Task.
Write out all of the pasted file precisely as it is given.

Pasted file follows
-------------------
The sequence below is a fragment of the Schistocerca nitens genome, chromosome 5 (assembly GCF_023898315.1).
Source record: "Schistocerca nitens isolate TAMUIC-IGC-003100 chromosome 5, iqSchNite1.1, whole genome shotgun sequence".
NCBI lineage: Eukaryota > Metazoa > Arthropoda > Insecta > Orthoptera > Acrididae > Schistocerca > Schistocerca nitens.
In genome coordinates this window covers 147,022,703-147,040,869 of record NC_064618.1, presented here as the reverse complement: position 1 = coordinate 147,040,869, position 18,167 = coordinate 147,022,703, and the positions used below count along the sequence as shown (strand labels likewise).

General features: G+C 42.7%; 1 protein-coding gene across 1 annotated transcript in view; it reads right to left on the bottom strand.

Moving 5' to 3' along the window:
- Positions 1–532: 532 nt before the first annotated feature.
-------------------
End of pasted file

The sequence below is a fragment of the Schistocerca nitens genome, chromosome 5 (assembly GCF_023898315.1).
Source record: "Schistocerca nitens isolate TAMUIC-IGC-003100 chromosome 5, iqSchNite1.1, whole genome shotgun sequence".
NCBI lineage: Eukaryota > Metazoa > Arthropoda > Insecta > Orthoptera > Acrididae > Schistocerca > Schistocerca nitens.
In genome coordinates this window covers 147,022,703-147,040,869 of record NC_064618.1, presented here as the reverse complement: position 1 = coordinate 147,040,869, position 18,167 = coordinate 147,022,703, and the positions used below count along the sequence as shown (strand labels likewise).

General features: G+C 42.7%; 1 protein-coding gene across 1 annotated transcript in view; it reads right to left on the bottom strand.

Moving 5' to 3' along the window:
- Positions 1–532: 532 nt before the first annotated feature.